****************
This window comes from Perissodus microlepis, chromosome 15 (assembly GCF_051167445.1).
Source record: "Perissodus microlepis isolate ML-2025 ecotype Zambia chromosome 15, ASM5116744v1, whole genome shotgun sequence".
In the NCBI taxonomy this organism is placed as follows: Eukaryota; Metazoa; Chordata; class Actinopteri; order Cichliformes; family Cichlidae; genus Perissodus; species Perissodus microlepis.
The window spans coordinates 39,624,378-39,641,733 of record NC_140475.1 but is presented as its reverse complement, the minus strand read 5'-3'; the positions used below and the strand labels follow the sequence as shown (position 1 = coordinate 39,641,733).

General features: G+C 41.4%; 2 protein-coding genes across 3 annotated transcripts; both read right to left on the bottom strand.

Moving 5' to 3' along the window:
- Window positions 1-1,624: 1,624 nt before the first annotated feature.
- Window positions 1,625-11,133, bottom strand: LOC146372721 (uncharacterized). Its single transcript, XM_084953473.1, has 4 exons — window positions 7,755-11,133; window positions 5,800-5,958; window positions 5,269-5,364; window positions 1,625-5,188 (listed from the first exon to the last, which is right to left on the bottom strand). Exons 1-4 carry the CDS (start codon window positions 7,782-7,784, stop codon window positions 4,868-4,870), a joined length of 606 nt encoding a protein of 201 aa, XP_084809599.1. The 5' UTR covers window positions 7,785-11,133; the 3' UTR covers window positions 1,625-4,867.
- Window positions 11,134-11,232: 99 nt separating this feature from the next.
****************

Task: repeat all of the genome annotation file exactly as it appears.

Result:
This window comes from Perissodus microlepis, chromosome 15 (assembly GCF_051167445.1).
Source record: "Perissodus microlepis isolate ML-2025 ecotype Zambia chromosome 15, ASM5116744v1, whole genome shotgun sequence".
In the NCBI taxonomy this organism is placed as follows: Eukaryota; Metazoa; Chordata; class Actinopteri; order Cichliformes; family Cichlidae; genus Perissodus; species Perissodus microlepis.
The window spans coordinates 39,624,378-39,641,733 of record NC_140475.1 but is presented as its reverse complement, the minus strand read 5'-3'; the positions used below and the strand labels follow the sequence as shown (position 1 = coordinate 39,641,733).

General features: G+C 41.4%; 2 protein-coding genes across 3 annotated transcripts; both read right to left on the bottom strand.

Moving 5' to 3' along the window:
- Window positions 1-1,624: 1,624 nt before the first annotated feature.
- Window positions 1,625-11,133, bottom strand: LOC146372721 (uncharacterized). Its single transcript, XM_084953473.1, has 4 exons — window positions 7,755-11,133; window positions 5,800-5,958; window positions 5,269-5,364; window positions 1,625-5,188 (listed from the first exon to the last, which is right to left on the bottom strand). Exons 1-4 carry the CDS (start codon window positions 7,782-7,784, stop codon window positions 4,868-4,870), a joined length of 606 nt encoding a protein of 201 aa, XP_084809599.1. The 5' UTR covers window positions 7,785-11,133; the 3' UTR covers window positions 1,625-4,867.
- Window positions 11,134-11,232: 99 nt separating this feature from the next.